In the crush and chaos of the crowd, Jesus, feels this. He feels the power, the life force go out of him. In doing so, he identifies with this woman, who has had her life force restored. He is not angry that his boundaries have been crossed. He has compassion, he calls her “daughter” indicating that she is part of his chosen family. She is made well physically, and socially, she is restored to life and to community.


Before he comes to Jairus’ home, word comes that the daughter has died.


Jesus, replies, “Do not fear, only believe.”

He sends the crowd away and continues on to the home of the leader of the synagogue.

There he finds a new crowd, deep in grief and lament.

From out of the depths, I cry to you, O God.


Jesus tells them that she is only sleeping.

They laugh at him. This part often gets overlooked, but I think it is important. As he puts himself out there, working for restoration and healing in his community. He is ridiculed and laughed at. We like a more sanitized version of this story, but even Christ, the one we strive to follow, did not have it easy.


Nevertheless, he perseveres.

He goes to the little girl and just as the woman did to him, he reaches out. He crosses the boundary of what is proper, and in doing so, does the extraordinary. He tells her to get up, and she does. Then he tells her family to give her something to eat. In doing this, he restores her to life and to community. He brings her back into her family, physically and socially.


What I love about our Scriptures for today, is that we come full circle. The story within a story, mirrors itself. Giving up on power and reaching, being restored to life and to community.


Not only that, our Gospel story mirrors our Christian story, crucifixion and resurrection. There is blood and suffering, on the journey toward the cross, then death and grief, and finally restoration to life and to community.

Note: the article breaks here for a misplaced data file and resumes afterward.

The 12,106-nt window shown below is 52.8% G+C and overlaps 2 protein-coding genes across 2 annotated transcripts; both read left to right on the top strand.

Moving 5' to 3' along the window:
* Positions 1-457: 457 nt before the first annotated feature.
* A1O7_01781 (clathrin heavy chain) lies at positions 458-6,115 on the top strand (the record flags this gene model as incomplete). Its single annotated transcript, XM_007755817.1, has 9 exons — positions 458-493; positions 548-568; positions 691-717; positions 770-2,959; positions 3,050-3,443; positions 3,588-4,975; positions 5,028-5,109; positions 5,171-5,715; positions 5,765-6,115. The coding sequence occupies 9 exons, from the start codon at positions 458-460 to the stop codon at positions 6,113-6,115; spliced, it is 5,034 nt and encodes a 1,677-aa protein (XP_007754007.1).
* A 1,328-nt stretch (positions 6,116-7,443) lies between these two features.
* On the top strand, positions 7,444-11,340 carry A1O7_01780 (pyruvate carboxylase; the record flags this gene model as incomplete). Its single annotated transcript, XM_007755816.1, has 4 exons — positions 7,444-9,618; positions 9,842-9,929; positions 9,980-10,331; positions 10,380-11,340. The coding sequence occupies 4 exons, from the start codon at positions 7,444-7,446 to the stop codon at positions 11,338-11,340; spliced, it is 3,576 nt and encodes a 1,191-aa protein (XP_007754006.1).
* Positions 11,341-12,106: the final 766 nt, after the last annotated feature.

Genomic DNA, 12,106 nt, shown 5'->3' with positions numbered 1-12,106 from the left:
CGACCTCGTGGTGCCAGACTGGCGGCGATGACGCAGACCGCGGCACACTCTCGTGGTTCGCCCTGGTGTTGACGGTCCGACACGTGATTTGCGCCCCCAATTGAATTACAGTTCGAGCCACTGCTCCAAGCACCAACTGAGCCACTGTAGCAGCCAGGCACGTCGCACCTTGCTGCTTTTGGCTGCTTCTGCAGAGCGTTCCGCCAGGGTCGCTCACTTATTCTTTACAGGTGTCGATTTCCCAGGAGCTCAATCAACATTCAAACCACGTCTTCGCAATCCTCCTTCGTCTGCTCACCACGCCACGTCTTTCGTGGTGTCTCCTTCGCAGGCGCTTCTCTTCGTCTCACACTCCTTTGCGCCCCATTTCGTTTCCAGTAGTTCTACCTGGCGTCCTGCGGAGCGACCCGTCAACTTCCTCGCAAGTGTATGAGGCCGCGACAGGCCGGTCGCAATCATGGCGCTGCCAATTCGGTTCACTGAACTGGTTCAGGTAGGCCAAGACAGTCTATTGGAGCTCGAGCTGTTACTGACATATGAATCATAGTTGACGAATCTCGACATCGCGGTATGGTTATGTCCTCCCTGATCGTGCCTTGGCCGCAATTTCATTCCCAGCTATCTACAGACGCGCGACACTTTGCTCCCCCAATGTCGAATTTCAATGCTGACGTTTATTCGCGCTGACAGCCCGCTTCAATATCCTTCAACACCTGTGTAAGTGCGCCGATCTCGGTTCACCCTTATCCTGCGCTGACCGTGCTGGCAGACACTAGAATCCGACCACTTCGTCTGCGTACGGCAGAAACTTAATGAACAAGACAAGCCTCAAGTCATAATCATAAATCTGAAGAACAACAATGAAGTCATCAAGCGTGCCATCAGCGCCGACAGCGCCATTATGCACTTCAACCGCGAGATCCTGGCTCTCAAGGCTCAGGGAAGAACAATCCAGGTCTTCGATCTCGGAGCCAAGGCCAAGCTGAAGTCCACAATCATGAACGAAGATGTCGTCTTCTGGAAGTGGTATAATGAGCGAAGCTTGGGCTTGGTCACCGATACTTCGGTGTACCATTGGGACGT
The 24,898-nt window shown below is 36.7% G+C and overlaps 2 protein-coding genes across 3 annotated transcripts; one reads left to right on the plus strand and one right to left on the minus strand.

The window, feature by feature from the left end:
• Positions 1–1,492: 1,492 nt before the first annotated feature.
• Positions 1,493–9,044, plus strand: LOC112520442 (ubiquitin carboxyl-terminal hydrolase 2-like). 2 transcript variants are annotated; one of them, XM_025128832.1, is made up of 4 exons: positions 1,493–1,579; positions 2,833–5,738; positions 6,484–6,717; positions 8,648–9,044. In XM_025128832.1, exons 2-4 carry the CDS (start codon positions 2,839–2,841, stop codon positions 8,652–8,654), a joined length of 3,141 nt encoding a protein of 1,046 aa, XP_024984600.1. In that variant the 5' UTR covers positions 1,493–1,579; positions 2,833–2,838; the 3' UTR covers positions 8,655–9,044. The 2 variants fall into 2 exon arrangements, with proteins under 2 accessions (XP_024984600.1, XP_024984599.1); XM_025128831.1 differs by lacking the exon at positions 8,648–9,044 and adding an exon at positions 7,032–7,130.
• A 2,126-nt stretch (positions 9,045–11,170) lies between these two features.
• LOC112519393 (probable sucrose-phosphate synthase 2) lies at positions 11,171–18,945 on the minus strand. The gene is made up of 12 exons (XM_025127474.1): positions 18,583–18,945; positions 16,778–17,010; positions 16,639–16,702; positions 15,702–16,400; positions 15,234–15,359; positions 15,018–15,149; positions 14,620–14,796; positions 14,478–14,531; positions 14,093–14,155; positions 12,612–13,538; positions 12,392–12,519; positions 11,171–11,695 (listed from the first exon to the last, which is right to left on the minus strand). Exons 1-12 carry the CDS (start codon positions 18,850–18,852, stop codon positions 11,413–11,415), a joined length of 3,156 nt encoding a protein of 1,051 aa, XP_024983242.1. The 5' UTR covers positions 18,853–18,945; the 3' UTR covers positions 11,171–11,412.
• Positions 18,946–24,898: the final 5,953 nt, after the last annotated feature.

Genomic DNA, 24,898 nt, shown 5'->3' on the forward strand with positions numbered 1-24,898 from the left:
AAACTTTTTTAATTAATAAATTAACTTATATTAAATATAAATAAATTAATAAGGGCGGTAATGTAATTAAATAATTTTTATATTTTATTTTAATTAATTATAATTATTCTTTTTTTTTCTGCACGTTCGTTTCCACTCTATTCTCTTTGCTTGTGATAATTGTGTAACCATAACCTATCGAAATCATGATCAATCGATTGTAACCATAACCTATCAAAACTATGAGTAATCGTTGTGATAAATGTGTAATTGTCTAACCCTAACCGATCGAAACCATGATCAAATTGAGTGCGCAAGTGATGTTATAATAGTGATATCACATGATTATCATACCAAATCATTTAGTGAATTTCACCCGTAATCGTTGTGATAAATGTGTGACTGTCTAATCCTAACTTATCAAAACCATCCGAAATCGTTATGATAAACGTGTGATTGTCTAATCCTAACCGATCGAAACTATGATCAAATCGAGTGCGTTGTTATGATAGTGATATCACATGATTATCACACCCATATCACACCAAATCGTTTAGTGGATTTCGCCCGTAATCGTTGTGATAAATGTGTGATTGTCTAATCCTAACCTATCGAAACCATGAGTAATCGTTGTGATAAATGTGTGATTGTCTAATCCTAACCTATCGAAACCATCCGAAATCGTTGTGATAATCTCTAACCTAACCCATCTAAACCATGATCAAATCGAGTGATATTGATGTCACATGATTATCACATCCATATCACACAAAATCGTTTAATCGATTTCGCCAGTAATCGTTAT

With that in mind, here’s a fun fact from my colleague the Rev. Liv Gibbons:  tradition names the hemorrhaging woman "Berenike" or Bernice, which means "bearer of victory". And she's tied to St. Veronica (the latinized version of Berenike), who is said to have wiped Christ's brow on the way to the cross. The tending of one another's bodies — an irregular bleed, the sweat of agony — is really beautiful.


The way in which this Gospel story illustrates our Psalm is also incredibly beautiful. It begins with a heartfelt cry from the depths of alienation and despair. In that crying and reaching out, individualism gives way to a community wide appeal for hope. We know that if God held all of our wrongdoings against us, there would be no one who could stand before God. But, we also know that this is not the case. Instead, we know that there is forgiveness, which leads us to hope in the power of redemption. Not only do we worship a God of infinite power, but as the Gospel shows us, one of immeasurable compassion and tenderness who is sensitive to our sufferings.


This God that we worship, has a heart for the wounded and the wounding, and longs to restore us all to community.


So, if you are crying out from the depths, keep doing that. Reach out.

If you are not in the depths, look around the chaos and commotion to see who is.

Who is hurting.

Who is longing for healing.

Who is longing for restoration.


See those on the edges, our kin: LGBTQ+, women, those who are racialized or indigenous, immigrants refugees.


From out of the depth, I cry to you, O God.

Let us cry out. Reach out.

For we know that there is cause for hope.

So let us work toward the redemption, restoration, and inclusion of all.

Even ourselves.

Thanks be to God.